Cyborg traders invade

September 2, 2015 10:55 AM

Unfortunately, depending on how you measure it, our understanding of market price action is between 60 and 120 years behind that of weather forecasting. We don’t have comprehensive models of how trading processes work, nor do we even have years of mathematical background on which to make these models. Weather forecasting could borrow from laws of physics, but traders have no such luck.

In essence, traders are performing 100% observational forecasting. This is no more advanced than predicting rain based on the volatility of wind variations and cloud patterns (sound familiar?). Our trading models are so simple that we could execute them with a pocket calculator. 

Previous attempts at implementing advanced models in trading were abandoned after a few years and significant losses sent the early adopters back to their comfortable, simple models. This time, there is great potential that things will indeed be different. Technology has advanced to the point where what once took months to calculate and test could now take days. Plus, there are signs that traditional tools are failing at a faster rate. This could mean the institutional trading community is prepared to invest whatever it must to better model and understand the markets.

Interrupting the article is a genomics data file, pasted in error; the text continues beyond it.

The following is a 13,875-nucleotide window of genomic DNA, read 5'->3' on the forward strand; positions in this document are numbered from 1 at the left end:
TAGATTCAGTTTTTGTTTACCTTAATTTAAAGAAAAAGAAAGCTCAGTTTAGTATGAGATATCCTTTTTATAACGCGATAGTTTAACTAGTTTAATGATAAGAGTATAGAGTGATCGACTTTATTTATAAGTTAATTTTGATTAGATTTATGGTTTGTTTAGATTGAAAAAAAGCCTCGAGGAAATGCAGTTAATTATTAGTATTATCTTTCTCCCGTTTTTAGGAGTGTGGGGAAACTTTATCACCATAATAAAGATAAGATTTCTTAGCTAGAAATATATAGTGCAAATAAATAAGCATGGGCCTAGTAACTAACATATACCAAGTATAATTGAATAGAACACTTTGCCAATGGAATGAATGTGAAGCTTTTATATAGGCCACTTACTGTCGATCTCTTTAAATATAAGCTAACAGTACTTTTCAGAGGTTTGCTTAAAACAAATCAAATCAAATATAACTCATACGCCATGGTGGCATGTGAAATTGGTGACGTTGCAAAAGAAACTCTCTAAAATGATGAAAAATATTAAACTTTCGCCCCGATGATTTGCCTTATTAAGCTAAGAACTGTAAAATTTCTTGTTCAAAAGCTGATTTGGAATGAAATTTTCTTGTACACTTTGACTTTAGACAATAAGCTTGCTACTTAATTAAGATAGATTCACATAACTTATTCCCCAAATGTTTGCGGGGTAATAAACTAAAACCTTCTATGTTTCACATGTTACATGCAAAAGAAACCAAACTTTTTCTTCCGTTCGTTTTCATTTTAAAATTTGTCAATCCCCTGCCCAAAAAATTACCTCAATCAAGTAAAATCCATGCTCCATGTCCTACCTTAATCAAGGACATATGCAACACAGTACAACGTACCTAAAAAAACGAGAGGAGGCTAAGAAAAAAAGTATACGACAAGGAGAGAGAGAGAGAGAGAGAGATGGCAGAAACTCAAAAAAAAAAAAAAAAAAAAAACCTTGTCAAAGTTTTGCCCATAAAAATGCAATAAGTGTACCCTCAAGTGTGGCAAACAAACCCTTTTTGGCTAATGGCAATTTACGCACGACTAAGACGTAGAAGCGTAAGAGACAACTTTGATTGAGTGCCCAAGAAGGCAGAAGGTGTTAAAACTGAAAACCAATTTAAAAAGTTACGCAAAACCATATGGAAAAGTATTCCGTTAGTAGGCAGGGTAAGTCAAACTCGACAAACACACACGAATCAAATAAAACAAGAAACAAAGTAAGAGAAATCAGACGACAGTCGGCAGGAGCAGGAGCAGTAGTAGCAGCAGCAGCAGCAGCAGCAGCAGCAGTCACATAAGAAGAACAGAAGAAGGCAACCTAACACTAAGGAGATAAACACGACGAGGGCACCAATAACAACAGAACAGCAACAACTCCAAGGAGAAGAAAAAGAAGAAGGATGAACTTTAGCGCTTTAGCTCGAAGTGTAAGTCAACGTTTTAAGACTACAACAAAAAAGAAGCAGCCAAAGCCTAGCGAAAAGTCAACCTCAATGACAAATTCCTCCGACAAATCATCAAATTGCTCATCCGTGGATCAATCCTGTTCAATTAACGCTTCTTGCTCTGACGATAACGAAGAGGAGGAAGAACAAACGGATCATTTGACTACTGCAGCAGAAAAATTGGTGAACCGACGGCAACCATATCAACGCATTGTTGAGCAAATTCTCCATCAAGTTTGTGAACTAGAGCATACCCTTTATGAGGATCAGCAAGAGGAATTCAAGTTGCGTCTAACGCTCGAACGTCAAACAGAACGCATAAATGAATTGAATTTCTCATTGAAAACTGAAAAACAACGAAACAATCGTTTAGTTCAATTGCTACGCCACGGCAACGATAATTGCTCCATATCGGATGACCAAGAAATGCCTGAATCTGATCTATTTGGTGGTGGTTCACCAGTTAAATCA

New complexity

Don’t be misled. There is still risk on the table. Our creativity can still outpace the technology if, just as with weather forecasting, we can develop too complex models too quickly.

However, with care and measured moves forward, we can build better models (see “Tools to build 
on,” below). 

In a perfect world, we would integrate all these areas in great detail into our models. Unlike weather forecasting, many of these measures aren’t based on hard science. This is where artificial intelligence comes into play. It can help us uncover links to market price action.

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About the Author

Murray A. Ruggiero Jr. is the author of "Cybernetic Trading Strategies" (Wiley). E-mail him at ruggieroassoc@aol.com.